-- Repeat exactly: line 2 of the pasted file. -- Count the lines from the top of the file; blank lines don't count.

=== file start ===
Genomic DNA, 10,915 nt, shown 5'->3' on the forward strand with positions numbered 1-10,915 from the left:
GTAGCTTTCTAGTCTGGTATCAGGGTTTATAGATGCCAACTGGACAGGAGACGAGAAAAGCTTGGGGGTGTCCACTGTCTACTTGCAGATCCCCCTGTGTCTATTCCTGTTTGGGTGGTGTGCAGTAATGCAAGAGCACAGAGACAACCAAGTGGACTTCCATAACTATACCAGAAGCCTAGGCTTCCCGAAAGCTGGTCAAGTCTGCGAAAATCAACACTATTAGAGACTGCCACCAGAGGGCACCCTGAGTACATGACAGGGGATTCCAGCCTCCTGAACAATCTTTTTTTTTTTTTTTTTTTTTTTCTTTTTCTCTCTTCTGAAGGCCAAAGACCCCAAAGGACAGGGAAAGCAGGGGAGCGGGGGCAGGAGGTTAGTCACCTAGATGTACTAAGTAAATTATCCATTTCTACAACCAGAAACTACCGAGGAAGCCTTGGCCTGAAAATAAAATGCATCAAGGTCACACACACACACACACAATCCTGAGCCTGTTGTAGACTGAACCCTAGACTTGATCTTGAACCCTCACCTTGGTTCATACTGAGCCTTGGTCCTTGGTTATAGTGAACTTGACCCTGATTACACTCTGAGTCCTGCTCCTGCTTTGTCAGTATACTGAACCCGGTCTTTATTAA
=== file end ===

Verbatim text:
GTAGCTTTCTAGTCTGGTATCAGGGTTTATAGATGCCAACTGGACAGGAGACGAGAAAAGCTTGGGGGTGTCCACTGTCTACTTGCAGATCCCCCTGTGTCTATTCCTGTTTGGGTGGTGTGCAGTAATGCAAGAGCACAGAGACAACCAAGTGGACTTCCATAACTATACCAGAAGCCTAGGCTTCCCGAAAGCTGGTCAAGTCTGCGAAAATCAACACTATTAGAGACTGCCACCAGAGGGCACCCTGAGTACATGACAGGGGATTCCAGCCTCCTGAACAATCTTTTTTTTTTTTTTTTTTTTTTTCTTTTTCTCTCTTCTGAAGGCCAAAGACCCCAAAGGACAGGGAAAGCAGGGGAGCGGGGGCAGGAGGTTAGTCACCTAGATGTACTAAGTAAATTATCCATTTCTACAACCAGAAACTACCGAGGAAGCCTTGGCCTGAAAATAAAATGCATCAAGGTCACACACACACACACACAATCCTGAGCCTGTTGTAGACTGAACCCTAGACTTGATCTTGAACCCTCACCTTGGTTCATACTGAGCCTTGGTCCTTGGTTATAGTGAACTTGACCCTGATTACACTCTGAGTCCTGCTCCTGCTTTGTCAGTATACTGAACCCGGTCTTTATTAA